Ballpark of What it Should Cost to Replace a Wood Support Beam Under an Older One Story House in Virginia

Updated April 8, 2014
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Question by sgc: basically crawl space under an old ranch home and the main support beam is rotting and we are trying to get an idea of what it should cost to replace. will house have to be jacked up or other method? Should we replace with another wood beam or change to something else. etc..

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Answered by LCD: Depends on a lot of things of course, as indicated in the first response below. Following are links to a number of previous similar questions which should give you an idea of the solutions and rough ballpark costs.

You need a remedial design from a Structural Engineer (or Architect with engineer doing that for him). Unless some remodeling is going to be in the picture too, just a Structural Engineer should be able to do the design and plans (commonly including replacement methodology) to be able to get a building permit for this, and for bidding contractors to bid and eventually build to.

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As for replacing with wood or something else and how it will be fixed:

Generally the floor joists which the beam typically supports will be jacked up with posts and straddle beams or screw jacks - normally only an inch or so up and supported, then disconnected from the beam, the old beam pulled or cut out (usually cut out in pieces for ease of handling), then the new one put in place and the floor joists connected appropriately. For a typical beam sitting on top of a notch in the foundation wall they will usually just come through a section of the outside siding which has been temporarily opened up (hopefully without damaging the siding so it can be put back to avoid having to try to match new siding to the old).

In some cases, it is easier to jack the entire house up a bit more than the "depth" of the beam to allow it to be put in easier - but generally a hole in the wall or even cut in the top of the foundation to swap out the beam is faster and cheaper.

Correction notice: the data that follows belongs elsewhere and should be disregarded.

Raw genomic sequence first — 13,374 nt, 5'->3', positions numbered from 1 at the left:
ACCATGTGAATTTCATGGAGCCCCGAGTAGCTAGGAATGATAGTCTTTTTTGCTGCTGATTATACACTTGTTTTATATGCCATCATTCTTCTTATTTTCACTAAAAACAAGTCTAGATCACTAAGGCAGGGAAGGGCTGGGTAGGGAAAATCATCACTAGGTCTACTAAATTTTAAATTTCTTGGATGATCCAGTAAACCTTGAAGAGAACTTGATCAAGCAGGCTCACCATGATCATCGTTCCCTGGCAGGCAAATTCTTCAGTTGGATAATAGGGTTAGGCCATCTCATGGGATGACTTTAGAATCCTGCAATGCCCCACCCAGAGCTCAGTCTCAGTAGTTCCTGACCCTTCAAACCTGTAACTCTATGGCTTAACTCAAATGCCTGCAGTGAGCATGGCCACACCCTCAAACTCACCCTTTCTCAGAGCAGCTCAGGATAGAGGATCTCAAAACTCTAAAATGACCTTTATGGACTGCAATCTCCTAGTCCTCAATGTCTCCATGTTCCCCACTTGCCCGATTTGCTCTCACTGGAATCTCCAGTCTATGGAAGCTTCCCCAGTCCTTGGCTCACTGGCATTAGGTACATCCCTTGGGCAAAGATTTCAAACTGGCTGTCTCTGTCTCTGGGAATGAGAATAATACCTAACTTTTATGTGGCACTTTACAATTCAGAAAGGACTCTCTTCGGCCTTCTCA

As for the change of materials issue - if the beam is rotting I would say you need to solve the cause of that as part of this job (though maybe not with same contractor if you do not use a General Contractor for the beam part).

Cause could be high moisture from leaking water pipes maybe (usually causing a localized rot problem), or maybe excessive groundwater wicking into the crawlspace or improper exterior drainage letting surface water in, or sometimes just poor ventilation due to inadequate exterior screened vents or someone, for instance, blocked them off because the floor was cold. Solution to those issues commonly means regrading exterior areas and maybe putting in gutters to keep water away from the foundation, sometimes a sump pump in the crawlspace, commonly putting in heavy duty vapor barrier on the ground surface and fastened to the foundation wall with an airtight seal.

And of course the other crawlspace framing and any piping should be inspected by the engineer while he is under there, and repaired or treated as appropriate, because if general crwlspace moisture caused this you may have other decay going on under there.

Would be an excellent time (before the structural inspection is done) for an insect inspection too, though any treatment would have to be integrated with the work to avoid exposing the structural repair workers to poisons.

Certainly a steel beam would normally last longer - but unless multi-coat custom epoxy or urea or vapor-deposition coated with corrosion-preventative paint prior to installation, it would still be affected by high moisture - just rust rather than rot, unless you went to the somewhat higher expense of getting a self-protecting corrosion-resistant steel like Cor-Ten. It is also possible to buy treated wood beams, or to have the contractor treat it (though not effectively as factory treatment) to inhibit decay and any insect attack, but what you can buy off-the-shelf in treated beams do not have the thype of high concentration treatment you used to be able to get, so I wouldnot count on that as your complete protection.

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